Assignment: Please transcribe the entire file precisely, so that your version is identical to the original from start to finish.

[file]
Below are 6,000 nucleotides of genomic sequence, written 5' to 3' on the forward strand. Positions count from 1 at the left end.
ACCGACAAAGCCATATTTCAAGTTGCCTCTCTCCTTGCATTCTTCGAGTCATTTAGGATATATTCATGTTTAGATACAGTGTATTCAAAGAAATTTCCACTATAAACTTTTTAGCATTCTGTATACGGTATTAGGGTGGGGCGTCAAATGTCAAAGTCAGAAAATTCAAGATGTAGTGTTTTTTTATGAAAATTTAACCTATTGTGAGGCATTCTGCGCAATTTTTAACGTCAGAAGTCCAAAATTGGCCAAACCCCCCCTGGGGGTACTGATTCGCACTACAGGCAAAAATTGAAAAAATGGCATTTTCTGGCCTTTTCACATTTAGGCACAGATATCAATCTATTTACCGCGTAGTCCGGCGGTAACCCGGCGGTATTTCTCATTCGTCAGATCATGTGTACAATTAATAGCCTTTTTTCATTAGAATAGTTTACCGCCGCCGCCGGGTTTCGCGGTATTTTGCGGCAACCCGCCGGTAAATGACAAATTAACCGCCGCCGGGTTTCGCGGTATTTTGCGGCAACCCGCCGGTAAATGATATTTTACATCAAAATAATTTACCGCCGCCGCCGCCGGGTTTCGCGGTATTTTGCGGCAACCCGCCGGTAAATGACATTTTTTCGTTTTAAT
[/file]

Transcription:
Below are 6,000 nucleotides of genomic sequence, written 5' to 3' on the forward strand. Positions count from 1 at the left end.
ACCGACAAAGCCATATTTCAAGTTGCCTCTCTCCTTGCATTCTTCGAGTCATTTAGGATATATTCATGTTTAGATACAGTGTATTCAAAGAAATTTCCACTATAAACTTTTTAGCATTCTGTATACGGTATTAGGGTGGGGCGTCAAATGTCAAAGTCAGAAAATTCAAGATGTAGTGTTTTTTTATGAAAATTTAACCTATTGTGAGGCATTCTGCGCAATTTTTAACGTCAGAAGTCCAAAATTGGCCAAACCCCCCCTGGGGGTACTGATTCGCACTACAGGCAAAAATTGAAAAAATGGCATTTTCTGGCCTTTTCACATTTAGGCACAGATATCAATCTATTTACCGCGTAGTCCGGCGGTAACCCGGCGGTATTTCTCATTCGTCAGATCATGTGTACAATTAATAGCCTTTTTTCATTAGAATAGTTTACCGCCGCCGCCGGGTTTCGCGGTATTTTGCGGCAACCCGCCGGTAAATGACAAATTAACCGCCGCCGGGTTTCGCGGTATTTTGCGGCAACCCGCCGGTAAATGATATTTTACATCAAAATAATTTACCGCCGCCGCCGCCGGGTTTCGCGGTATTTTGCGGCAACCCGCCGGTAAATGACATTTTTTCGTTTTAAT